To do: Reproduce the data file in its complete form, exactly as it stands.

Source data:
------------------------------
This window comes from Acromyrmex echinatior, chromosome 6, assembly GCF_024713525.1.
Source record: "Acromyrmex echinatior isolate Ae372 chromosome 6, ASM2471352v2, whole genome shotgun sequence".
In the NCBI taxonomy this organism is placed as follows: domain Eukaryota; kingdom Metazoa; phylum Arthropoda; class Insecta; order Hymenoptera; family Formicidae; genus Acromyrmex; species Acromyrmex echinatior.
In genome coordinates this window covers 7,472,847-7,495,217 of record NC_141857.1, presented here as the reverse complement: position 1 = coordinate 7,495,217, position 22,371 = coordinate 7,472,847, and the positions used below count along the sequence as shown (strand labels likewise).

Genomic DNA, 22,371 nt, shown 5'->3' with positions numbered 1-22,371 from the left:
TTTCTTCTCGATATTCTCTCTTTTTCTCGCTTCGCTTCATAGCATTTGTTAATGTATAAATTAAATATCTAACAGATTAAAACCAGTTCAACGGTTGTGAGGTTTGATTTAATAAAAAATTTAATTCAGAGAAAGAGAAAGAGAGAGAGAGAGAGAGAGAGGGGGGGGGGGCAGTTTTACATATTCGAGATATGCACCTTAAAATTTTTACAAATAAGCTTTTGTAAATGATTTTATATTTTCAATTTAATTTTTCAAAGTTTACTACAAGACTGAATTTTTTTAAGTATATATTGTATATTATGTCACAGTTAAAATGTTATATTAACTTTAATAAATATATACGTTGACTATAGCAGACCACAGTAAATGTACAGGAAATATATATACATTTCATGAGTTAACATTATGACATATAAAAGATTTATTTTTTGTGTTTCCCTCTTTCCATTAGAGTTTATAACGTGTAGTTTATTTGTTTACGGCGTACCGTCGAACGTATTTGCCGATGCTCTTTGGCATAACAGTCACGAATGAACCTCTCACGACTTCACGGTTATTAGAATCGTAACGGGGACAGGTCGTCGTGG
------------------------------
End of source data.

This window comes from Acromyrmex echinatior, chromosome 6, assembly GCF_024713525.1.
Source record: "Acromyrmex echinatior isolate Ae372 chromosome 6, ASM2471352v2, whole genome shotgun sequence".
In the NCBI taxonomy this organism is placed as follows: domain Eukaryota; kingdom Metazoa; phylum Arthropoda; class Insecta; order Hymenoptera; family Formicidae; genus Acromyrmex; species Acromyrmex echinatior.
In genome coordinates this window covers 7,472,847-7,495,217 of record NC_141857.1, presented here as the reverse complement: position 1 = coordinate 7,495,217, position 22,371 = coordinate 7,472,847, and the positions used below count along the sequence as shown (strand labels likewise).

Genomic DNA, 22,371 nt, shown 5'->3' with positions numbered 1-22,371 from the left:
TTTCTTCTCGATATTCTCTCTTTTTCTCGCTTCGCTTCATAGCATTTGTTAATGTATAAATTAAATATCTAACAGATTAAAACCAGTTCAACGGTTGTGAGGTTTGATTTAATAAAAAATTTAATTCAGAGAAAGAGAAAGAGAGAGAGAGAGAGAGAGAGGGGGGGGGGGCAGTTTTACATATTCGAGATATGCACCTTAAAATTTTTACAAATAAGCTTTTGTAAATGATTTTATATTTTCAATTTAATTTTTCAAAGTTTACTACAAGACTGAATTTTTTTAAGTATATATTGTATATTATGTCACAGTTAAAATGTTATATTAACTTTAATAAATATATACGTTGACTATAGCAGACCACAGTAAATGTACAGGAAATATATATACATTTCATGAGTTAACATTATGACATATAAAAGATTTATTTTTTGTGTTTCCCTCTTTCCATTAGAGTTTATAACGTGTAGTTTATTTGTTTACGGCGTACCGTCGAACGTATTTGCCGATGCTCTTTGGCATAACAGTCACGAATGAACCTCTCACGACTTCACGGTTATTAGAATCGTAACGGGGACAGGTCGTCGTGG